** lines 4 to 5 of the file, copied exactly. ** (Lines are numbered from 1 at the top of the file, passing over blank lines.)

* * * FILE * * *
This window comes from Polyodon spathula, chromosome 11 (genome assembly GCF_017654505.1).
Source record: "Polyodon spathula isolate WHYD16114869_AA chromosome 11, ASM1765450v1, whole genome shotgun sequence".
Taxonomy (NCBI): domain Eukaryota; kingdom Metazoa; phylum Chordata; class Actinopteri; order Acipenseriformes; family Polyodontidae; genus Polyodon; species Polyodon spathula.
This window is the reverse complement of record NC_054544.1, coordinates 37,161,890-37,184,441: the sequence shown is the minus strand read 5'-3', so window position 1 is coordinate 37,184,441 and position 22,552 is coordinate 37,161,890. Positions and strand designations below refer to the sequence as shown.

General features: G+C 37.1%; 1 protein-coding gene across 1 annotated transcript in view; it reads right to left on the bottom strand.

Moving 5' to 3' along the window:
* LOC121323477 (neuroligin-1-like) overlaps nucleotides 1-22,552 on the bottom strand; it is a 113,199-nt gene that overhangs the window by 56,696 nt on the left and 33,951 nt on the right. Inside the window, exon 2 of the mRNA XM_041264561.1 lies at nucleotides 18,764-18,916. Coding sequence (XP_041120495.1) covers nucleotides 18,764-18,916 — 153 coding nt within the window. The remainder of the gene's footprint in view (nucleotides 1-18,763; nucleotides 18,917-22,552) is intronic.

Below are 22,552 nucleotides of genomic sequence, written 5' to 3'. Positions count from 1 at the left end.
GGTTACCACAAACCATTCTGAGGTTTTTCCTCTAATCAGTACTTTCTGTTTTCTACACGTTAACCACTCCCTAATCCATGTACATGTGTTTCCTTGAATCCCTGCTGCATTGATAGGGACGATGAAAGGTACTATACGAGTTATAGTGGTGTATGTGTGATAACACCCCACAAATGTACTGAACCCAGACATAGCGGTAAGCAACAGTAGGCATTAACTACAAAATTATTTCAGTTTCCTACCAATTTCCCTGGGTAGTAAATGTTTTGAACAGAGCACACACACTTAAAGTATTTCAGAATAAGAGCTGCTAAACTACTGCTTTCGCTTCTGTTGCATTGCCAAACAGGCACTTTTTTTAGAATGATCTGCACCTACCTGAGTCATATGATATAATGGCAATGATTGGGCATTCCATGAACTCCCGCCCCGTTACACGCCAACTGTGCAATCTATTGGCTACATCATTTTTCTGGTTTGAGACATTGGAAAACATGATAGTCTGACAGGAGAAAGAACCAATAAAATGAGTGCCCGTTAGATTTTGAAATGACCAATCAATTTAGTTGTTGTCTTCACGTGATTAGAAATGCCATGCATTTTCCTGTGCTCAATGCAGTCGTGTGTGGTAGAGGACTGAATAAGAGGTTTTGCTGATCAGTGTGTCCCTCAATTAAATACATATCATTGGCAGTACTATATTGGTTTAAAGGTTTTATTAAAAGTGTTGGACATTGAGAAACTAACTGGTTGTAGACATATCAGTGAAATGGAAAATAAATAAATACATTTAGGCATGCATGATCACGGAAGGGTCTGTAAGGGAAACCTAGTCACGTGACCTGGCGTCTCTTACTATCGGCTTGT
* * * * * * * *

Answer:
This window is the reverse complement of record NC_054544.1, coordinates 37,161,890-37,184,441: the sequence shown is the minus strand read 5'-3', so window position 1 is coordinate 37,184,441 and position 22,552 is coordinate 37,161,890. Positions and strand designations below refer to the sequence as shown.

General features: G+C 37.1%; 1 protein-coding gene across 1 annotated transcript in view; it reads right to left on the bottom strand.